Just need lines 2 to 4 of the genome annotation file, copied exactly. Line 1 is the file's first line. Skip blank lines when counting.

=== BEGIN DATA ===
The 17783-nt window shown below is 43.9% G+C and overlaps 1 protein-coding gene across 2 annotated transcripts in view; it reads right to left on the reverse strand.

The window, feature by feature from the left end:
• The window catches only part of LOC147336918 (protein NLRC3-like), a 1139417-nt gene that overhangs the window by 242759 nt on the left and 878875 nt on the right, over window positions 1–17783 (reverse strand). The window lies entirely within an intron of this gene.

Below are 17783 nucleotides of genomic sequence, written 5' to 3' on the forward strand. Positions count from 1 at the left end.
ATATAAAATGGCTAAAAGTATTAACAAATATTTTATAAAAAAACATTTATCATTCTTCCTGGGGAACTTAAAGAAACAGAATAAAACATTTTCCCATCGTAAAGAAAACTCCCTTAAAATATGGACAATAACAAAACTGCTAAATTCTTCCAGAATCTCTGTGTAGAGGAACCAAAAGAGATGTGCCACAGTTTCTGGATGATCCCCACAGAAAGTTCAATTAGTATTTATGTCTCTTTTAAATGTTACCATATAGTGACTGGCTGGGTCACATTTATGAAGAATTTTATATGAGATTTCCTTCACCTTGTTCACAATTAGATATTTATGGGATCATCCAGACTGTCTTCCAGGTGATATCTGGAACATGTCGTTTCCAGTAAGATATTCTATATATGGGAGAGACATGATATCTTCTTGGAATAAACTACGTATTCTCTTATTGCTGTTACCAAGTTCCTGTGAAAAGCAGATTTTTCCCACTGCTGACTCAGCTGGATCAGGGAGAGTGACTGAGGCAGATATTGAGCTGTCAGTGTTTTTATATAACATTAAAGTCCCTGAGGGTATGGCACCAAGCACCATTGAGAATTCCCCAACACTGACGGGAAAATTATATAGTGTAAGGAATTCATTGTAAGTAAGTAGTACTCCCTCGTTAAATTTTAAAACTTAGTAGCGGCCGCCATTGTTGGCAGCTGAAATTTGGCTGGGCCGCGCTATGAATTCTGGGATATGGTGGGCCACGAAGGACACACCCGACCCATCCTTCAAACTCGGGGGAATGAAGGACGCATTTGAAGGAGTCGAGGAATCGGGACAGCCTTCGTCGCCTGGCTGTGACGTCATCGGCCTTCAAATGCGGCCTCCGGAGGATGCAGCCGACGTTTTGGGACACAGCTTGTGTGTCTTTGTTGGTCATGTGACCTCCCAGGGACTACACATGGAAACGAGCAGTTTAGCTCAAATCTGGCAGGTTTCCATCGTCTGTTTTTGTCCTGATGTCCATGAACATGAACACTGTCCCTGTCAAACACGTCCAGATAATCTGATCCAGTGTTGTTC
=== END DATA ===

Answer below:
The window, feature by feature from the left end:
• The window catches only part of LOC147336918 (protein NLRC3-like), a 1139417-nt gene that overhangs the window by 242759 nt on the left and 878875 nt on the right, over window positions 1–17783 (reverse strand). The window lies entirely within an intron of this gene.

Below are 17783 nucleotides of genomic sequence, written 5' to 3' on the forward strand. Positions count from 1 at the left end.